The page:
Badmouthing between divorced parents harms children 

Photo of attorney Melinda L. Singer

Parents who are divorced might not have anything nice to say about each other. Keeping those negative thoughts to themselves is beneficial in these situations. When either parent is badmouthed, the children are the ones who suffer. 

If you find out that your ex or another adult is badmouthing you, getting angry might be your initial reaction. Keeping your cool and addressing the situation in a calm manner might be a better option than succumbing to a knee-jerk reaction. Here are three things you can do:

Document the incidents

Keeping a record of the badmouthing might be important, especially if your ex is the one who’s doing it. There’s a chance that you’ll have to turn to the court if the behavior doesn’t stop. Being able to state exactly when the badmouthing happened and to whom can be helpful.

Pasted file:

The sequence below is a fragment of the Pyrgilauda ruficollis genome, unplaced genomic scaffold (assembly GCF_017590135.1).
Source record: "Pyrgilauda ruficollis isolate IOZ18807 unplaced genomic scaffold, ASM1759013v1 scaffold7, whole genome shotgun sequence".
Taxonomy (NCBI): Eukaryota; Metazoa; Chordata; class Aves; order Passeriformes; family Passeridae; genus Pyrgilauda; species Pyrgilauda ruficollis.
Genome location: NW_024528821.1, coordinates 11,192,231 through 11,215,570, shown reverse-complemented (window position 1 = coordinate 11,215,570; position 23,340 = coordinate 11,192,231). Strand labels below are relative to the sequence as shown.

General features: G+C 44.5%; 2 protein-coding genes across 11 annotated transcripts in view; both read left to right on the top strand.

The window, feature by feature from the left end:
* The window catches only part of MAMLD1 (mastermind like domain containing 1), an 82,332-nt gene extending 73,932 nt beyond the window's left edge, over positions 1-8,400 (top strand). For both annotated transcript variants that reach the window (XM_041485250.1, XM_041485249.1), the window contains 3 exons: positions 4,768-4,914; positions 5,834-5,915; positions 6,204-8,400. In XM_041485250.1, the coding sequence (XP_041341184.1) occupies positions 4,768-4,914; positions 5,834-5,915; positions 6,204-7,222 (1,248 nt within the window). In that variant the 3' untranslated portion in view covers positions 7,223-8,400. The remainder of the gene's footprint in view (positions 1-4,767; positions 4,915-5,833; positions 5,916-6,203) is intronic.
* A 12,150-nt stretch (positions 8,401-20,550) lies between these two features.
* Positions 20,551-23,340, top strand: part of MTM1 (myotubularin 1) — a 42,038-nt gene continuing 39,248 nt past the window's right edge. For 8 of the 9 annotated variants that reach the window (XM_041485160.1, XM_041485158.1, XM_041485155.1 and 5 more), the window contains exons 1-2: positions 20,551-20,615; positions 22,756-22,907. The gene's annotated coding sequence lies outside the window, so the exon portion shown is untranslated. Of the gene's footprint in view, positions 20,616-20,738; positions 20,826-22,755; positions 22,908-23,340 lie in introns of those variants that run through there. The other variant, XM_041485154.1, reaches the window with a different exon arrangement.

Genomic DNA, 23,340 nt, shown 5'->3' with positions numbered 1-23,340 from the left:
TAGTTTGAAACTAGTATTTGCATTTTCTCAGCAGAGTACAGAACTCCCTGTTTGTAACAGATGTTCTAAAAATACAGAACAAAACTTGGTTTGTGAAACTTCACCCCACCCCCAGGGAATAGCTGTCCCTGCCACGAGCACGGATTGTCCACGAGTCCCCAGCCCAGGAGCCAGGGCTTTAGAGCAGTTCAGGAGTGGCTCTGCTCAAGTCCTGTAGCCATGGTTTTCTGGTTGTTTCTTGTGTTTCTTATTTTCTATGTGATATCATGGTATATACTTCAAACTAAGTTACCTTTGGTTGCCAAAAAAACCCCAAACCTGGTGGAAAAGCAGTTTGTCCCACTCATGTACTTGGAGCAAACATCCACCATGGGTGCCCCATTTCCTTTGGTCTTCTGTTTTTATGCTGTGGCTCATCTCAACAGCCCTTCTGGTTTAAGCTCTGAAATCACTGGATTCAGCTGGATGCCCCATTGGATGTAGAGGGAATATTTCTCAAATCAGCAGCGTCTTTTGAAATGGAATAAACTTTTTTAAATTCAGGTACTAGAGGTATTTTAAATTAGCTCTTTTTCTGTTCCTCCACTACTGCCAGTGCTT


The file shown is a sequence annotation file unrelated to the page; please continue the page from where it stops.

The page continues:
Discuss the badmouthing

Discussing the badmouthing with the person who’s doing it might be enough to make it stop. Try to do this in a business-like manner instead of attacking them. You don’t have to do this in person. You can opt to email or text if you aren’t comfortable with a face-to-face conversation. If the person badmouthing is your ex’s friend or family member, the best person to talk to might be your ex so they know what’s going on. They may be able to put an end to it.

Talk to the children

Talking to your children won’t stop the badmouthing but it gives you a chance to answer any questions they have. You can also set the record straight about whatever the badmouthing was regarding. 

The parenting plan you set is one of the most effective ways to reduce conflict when you’re co-parenting. Having a detailed document is beneficial because both adults can review the terms to ensure they’re being followed. 

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